6. Let’s say you have a terrorist prisoner, and some time. Instead of inflicting agony by shooting him in the knee, you can use what’s called “coercive interrogation,” actions short of permanent physical harm. Things like sleep deprivation, humiliation, isolation, standing for long periods, serving him food prohibited by his religion, perhaps even “water boarding,” where the sensation of drowning is created to make him talk. Some good people consider this torture, other good people do not. Would you order this, or will you accept responsibility for perhaps allowing many innocent people to die?
The administration said “yes” to this question. The opposition, free from the specter of living with the results, has said no. Remember our stipulations: you might be wrong and this prisoner actually has no useful knowledge, or your efforts to get it might fail.
Remember also that the 3,000 people who died on 9/11, including small children on those planes, all had loved ones who are devastated. And the thousands who lived because at least two plots to blow up multiple airliners were foiled also have people who cherish them.
Be very glad you are not a government official, an intelligence officer or a 22-year-old sergeant in Iraq, faced with these decisions in real life. They must make real decisions, with real consequences, in real time; it’s not a newspaper exercise where the choice doesn’t lead to agony and death for someone.
Suppose the innocent life to be saved is your son or daughter, your wife or husband, your mother or father. I have the prisoner here, who has the information that will save the life of the person you love the most. He won’t talk. What are your orders, sir?
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I had not read this before, but have thought about it. My answer is yes to all examples,
especially if my family and country are at stake.
My daughters used to think I was crazy when we watched movies and I would yell, shoot the sucker. Not sure that was a good example for 9 and 12 year olds, but I tried to explain to them the situation. Hopefully today as adults they have a better understanding of my reasoning. I pray as individuals we will never be faced with these situations.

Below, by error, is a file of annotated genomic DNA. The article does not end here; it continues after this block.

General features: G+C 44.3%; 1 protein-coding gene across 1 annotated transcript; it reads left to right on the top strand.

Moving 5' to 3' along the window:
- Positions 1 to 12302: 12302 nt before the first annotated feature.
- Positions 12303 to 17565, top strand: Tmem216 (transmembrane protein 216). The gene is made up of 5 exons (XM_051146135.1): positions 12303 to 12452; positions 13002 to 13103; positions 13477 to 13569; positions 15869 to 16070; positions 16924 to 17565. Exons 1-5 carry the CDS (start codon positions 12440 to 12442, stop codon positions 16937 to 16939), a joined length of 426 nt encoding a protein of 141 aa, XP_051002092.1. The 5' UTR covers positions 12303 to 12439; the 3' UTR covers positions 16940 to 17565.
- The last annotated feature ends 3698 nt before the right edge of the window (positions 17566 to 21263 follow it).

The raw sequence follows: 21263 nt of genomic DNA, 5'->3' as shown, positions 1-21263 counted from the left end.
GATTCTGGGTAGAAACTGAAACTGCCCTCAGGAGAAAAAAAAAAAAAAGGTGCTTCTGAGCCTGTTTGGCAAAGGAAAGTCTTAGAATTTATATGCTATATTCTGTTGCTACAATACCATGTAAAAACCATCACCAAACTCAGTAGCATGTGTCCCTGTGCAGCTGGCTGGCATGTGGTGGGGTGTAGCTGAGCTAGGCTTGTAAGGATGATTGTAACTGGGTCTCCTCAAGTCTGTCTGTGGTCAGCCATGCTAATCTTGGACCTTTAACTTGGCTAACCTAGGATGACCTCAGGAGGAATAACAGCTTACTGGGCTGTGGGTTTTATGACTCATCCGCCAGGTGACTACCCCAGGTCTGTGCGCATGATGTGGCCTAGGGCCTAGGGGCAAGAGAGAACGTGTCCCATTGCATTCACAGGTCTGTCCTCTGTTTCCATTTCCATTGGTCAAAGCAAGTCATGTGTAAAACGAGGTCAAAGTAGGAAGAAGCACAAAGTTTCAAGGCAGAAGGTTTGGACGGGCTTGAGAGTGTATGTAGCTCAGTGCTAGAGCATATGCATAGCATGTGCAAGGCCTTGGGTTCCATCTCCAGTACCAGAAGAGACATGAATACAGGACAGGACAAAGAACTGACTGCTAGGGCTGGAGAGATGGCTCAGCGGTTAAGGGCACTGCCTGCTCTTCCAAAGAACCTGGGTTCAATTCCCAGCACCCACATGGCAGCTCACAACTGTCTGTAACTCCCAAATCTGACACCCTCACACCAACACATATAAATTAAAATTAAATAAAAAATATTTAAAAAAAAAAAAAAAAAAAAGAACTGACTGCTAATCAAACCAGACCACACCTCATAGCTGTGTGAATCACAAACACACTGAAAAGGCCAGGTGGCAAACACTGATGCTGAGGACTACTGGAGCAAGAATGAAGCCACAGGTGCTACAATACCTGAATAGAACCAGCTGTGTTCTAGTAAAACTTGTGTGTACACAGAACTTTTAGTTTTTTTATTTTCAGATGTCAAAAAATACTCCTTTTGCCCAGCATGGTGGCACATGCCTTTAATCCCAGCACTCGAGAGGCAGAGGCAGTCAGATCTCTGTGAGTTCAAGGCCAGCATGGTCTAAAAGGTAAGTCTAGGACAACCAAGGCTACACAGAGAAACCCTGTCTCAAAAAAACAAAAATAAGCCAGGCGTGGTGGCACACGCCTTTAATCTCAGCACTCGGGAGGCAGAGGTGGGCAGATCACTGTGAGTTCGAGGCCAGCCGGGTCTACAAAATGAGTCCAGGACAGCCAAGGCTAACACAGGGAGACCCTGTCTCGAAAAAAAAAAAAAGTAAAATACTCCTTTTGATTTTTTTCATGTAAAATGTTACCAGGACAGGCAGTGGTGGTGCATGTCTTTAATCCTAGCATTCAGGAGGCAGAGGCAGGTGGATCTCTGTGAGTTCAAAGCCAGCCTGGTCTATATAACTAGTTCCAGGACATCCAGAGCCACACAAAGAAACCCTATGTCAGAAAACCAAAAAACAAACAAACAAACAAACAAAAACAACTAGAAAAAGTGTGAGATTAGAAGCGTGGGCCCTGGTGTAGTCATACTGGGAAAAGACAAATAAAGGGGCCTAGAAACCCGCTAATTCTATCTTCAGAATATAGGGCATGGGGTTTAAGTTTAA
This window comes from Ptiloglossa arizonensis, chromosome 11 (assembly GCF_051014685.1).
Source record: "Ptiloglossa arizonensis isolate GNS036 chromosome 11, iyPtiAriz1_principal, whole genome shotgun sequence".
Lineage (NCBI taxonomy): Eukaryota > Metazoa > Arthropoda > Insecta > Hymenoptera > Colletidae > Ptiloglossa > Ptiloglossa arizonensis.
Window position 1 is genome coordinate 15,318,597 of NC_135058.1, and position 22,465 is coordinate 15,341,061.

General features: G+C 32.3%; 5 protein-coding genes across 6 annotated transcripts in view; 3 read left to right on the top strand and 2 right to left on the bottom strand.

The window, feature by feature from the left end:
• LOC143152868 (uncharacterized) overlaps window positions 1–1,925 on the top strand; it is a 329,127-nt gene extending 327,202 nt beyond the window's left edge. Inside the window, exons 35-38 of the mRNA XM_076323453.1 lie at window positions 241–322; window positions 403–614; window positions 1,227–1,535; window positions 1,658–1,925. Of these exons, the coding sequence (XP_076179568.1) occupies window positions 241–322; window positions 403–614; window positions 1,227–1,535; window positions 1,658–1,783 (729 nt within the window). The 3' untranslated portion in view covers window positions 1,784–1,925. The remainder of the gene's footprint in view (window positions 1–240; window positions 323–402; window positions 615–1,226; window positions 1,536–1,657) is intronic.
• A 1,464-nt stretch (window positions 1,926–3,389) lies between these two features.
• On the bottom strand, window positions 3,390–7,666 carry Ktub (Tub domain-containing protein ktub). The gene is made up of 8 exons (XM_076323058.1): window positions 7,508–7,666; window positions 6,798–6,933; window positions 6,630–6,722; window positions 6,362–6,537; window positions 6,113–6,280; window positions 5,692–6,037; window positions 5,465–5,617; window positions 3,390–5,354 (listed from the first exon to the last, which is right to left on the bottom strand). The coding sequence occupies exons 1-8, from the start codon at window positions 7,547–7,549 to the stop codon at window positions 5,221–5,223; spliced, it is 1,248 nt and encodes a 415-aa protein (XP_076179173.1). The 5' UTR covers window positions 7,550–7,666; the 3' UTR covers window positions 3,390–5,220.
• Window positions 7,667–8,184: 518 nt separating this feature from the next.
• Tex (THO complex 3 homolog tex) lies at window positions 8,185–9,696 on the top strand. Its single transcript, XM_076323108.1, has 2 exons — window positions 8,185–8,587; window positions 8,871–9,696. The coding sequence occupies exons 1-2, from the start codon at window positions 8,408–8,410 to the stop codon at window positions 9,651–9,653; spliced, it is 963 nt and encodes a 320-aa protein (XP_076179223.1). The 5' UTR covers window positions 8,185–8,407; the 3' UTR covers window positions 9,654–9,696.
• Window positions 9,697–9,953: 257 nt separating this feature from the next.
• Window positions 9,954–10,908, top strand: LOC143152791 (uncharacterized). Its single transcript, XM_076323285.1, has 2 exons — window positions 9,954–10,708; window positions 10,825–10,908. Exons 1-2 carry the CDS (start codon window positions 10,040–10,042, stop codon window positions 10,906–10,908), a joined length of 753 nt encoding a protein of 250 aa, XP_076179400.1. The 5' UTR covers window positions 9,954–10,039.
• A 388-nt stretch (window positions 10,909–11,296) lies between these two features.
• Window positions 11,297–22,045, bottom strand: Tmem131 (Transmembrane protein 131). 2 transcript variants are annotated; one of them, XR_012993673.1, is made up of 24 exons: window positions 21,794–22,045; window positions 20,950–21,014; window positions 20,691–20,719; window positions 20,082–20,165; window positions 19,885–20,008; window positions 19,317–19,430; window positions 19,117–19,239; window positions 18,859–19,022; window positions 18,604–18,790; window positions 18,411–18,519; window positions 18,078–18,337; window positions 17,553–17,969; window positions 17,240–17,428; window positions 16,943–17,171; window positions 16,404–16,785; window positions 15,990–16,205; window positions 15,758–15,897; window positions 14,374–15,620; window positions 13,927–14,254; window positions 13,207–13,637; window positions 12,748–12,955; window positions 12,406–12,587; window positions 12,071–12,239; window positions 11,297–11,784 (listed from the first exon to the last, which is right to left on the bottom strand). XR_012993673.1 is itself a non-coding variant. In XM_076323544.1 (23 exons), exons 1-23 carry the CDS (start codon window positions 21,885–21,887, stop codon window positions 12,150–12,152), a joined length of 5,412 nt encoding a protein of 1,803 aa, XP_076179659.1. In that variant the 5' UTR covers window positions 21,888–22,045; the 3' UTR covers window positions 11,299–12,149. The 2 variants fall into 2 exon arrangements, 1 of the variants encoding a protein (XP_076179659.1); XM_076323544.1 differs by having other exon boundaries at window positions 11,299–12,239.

Vietnam Vet. '67 -68'
504th Military Police Battalion.
Did the Wisconsin State Journal take snippets of this article out of context? I don't understand how anybody could disagree otherwise. Well, unless truly were a pacifist (aka hippie).ReplyDelete
Your examples one, two and three are different situations than the remaining examples. In those examples eminent danger is assured save my intervention (and I would intervene).ReplyDelete
The remaining examples assume that you have a prisoner in your possession (you don’t say how he got there).
My problem with so many advocates of torture, especially those on talk radio, who never served a day in their lives. Is that they think being in favor of torture makes them a tough guy and give not one moments thought to the G.I. in the field who wants the battle or firefight to be over as soon as possible. If for no other reason than the quicker the fight is over the fewer people on my side will die.
These tough guys who will never be put in a position of possible torture by an enemy, fail and fail miserably to understand that an enemy who believes he will be tortured is less inclined to surrender (and shorten the fight) than an enemy who knows he will not be tortured. A general policy of the acceptance of torture endangers our soldiers. I submit that the situation lastly described is much more likely than the examples offered in the question. Never-the-less, examples four, five and six are usually the examples proffered to excuse torture. And as we have seen, they have not been the situation extant when our side used torture.